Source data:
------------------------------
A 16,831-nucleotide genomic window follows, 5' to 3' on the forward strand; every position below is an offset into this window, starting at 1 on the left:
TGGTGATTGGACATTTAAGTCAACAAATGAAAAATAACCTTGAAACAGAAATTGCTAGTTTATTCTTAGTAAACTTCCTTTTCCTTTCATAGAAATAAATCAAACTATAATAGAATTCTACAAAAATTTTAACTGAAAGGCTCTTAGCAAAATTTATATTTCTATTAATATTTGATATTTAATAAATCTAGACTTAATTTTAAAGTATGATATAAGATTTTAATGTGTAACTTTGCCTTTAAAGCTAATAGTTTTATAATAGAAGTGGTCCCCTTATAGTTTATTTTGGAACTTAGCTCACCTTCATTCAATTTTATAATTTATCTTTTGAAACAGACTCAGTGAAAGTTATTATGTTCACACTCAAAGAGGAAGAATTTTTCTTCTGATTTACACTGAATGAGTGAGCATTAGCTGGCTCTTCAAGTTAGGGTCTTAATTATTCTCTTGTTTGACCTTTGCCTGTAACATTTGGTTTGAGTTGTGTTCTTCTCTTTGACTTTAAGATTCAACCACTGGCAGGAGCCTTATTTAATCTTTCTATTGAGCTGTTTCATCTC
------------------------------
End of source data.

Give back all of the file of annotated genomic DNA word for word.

A 16,831-nucleotide genomic window follows, 5' to 3' on the forward strand; every position below is an offset into this window, starting at 1 on the left:
TGGTGATTGGACATTTAAGTCAACAAATGAAAAATAACCTTGAAACAGAAATTGCTAGTTTATTCTTAGTAAACTTCCTTTTCCTTTCATAGAAATAAATCAAACTATAATAGAATTCTACAAAAATTTTAACTGAAAGGCTCTTAGCAAAATTTATATTTCTATTAATATTTGATATTTAATAAATCTAGACTTAATTTTAAAGTATGATATAAGATTTTAATGTGTAACTTTGCCTTTAAAGCTAATAGTTTTATAATAGAAGTGGTCCCCTTATAGTTTATTTTGGAACTTAGCTCACCTTCATTCAATTTTATAATTTATCTTTTGAAACAGACTCAGTGAAAGTTATTATGTTCACACTCAAAGAGGAAGAATTTTTCTTCTGATTTACACTGAATGAGTGAGCATTAGCTGGCTCTTCAAGTTAGGGTCTTAATTATTCTCTTGTTTGACCTTTGCCTGTAACATTTGGTTTGAGTTGTGTTCTTCTCTTTGACTTTAAGATTCAACCACTGGCAGGAGCCTTATTTAATCTTTCTATTGAGCTGTTTCATCTC